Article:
Father Mulcahy was courageous and polite onscreen; this was a skill he also needed in real life to be an excellent parent, especially with a son like Ned. Barbara booked appointments with experts to determine their son's condition.
Miraculously, she met a neurosurgeon's nurse who referred her to the UCLA pediatric neurology department, where the diagnosis read "atypical with autistic features."
William Christopher Angel Awards on February 19, 1987 | Photo: Getty Images
The couple struggled to enroll him in a special-ed school as advised at the hospital. However, many of those schools were full. Eventually, Ned's parents found one, but they rejected their son because he was not "atypical" enough.
This led to a discovery. Another specialist in child development carried out some tests and confirmed that Ned was not autistic but that he needed to be in a therapeutic nursery school.
The family tested many programs to help their son and never backed down despite the challenges or outcome. For example, there was a time the actor had to run five miles daily with his child to stimulate the young man's neurological development.
As time went by, Ned continued to lag, yet his parents never gave up on him. Experts advised them to give him away and considered their situation hopeless after he proved to be autistic.
Jamie Farr, Loretta Swit, David Ogden Stiers, Harry Morgan, Mike Farrell, Alan Alda, and William Christopher in publicity portrait for the film 'M*A*S*H', Circa 1978 | Photo: Getty Images
As their son reached his teenage years, things proved more challenging. His tantrums worsened—he would pinch his mom and be obsessed with touching things outdoors. The couple ran dozens of neurologic tests in Philadelphia. Still, they did not find a cure.
The situation was devastating; their hopes had been bashed. John, their first son, was disappointed, and it turned out to be the "worst period" of their lives.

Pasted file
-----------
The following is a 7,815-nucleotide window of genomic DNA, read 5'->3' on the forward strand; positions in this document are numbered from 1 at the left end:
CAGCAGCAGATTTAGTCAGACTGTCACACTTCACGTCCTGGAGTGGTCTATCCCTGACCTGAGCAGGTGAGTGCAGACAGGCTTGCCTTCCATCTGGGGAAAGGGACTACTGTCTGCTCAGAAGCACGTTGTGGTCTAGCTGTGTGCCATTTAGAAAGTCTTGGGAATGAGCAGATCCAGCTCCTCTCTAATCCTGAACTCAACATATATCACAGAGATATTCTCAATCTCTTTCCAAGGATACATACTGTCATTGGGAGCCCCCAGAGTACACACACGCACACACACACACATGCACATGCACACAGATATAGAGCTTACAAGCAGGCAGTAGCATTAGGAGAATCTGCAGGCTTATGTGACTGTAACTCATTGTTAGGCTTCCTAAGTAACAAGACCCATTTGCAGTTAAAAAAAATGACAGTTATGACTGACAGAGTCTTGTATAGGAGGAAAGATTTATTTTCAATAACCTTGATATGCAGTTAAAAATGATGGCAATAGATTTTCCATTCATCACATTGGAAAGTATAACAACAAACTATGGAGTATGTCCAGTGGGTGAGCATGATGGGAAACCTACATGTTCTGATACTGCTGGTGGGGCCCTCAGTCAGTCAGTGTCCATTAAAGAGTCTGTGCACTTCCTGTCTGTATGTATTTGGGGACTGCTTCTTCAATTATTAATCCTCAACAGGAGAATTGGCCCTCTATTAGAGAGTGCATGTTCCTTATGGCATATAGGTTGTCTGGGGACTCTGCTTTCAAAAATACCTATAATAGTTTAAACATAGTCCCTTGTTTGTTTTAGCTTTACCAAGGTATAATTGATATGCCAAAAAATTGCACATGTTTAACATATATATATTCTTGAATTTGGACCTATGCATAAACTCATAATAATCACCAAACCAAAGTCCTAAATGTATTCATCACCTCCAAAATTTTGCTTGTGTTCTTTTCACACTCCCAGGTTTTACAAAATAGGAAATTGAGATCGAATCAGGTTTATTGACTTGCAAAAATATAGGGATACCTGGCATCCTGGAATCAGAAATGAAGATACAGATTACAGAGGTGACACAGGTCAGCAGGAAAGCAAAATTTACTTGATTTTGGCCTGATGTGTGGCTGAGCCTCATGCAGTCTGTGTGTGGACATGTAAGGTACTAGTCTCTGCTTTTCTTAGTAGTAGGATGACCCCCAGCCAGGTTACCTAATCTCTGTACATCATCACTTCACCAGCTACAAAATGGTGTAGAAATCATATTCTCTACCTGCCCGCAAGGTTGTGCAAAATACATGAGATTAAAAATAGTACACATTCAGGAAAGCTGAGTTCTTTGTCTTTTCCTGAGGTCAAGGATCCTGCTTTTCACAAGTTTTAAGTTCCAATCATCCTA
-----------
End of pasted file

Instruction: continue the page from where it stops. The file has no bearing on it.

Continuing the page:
Somehow, William still saw the silver lining in everything, even through his work schedule and son's care. While speaking about Ned and "M*A*S*H," he said in a telephone interview with the Deseret News:
"It was nice that Ned and M*A*S*H happened together in a way. It made the difficult thing we faced with Ned a little easier."
William Christopher and wife Barbara O'Conner attend ABC TV Affiliates Dinner on October 10, 1985 | Photo: Getty Images
By 1989, Ned was in a better condition and was in Devereux Foundation, where they visited him and phoned.
While many would see these two as heroes, they wanted the world to know the complexities of having a special needs child, and scripted their experience in a publication titled "Mixed Feelings." They also told parents in an interview that:
"When we adopted Ned, we did not know what was ahead for us. Parents should know that it's a lifelong fight to get what your child needs."
William Christopher and Barbara O'Conner attend Angel Awards on February 19, 1987 | Photo: Getty Images
LAST YEARS OF LIFE AND SON'S REVELATIONS
William was an excellent parent who was diagnosed with cancer in 2015. The actor was scheduled for chemotherapy and responded well to the treatments.
However, by 2017, he became sick, and everything changed. His first son revealed that William was living a healthy life until the illness struck. Following his death at age 84, in his Pasadena home, described as peaceful, John added that:
"He was a compassionate man. He was a very thoughtful person."
Wayne Rogers, William Christopher, and Alan Alda on the set of M*A*S*H | Photo: Getty Images
The "M*A*S*H star was also vast in astronomy and Greek literature. His yearn for knowledge caused him to move around with the "The Iliad" book while on set, which his co-stars noticed.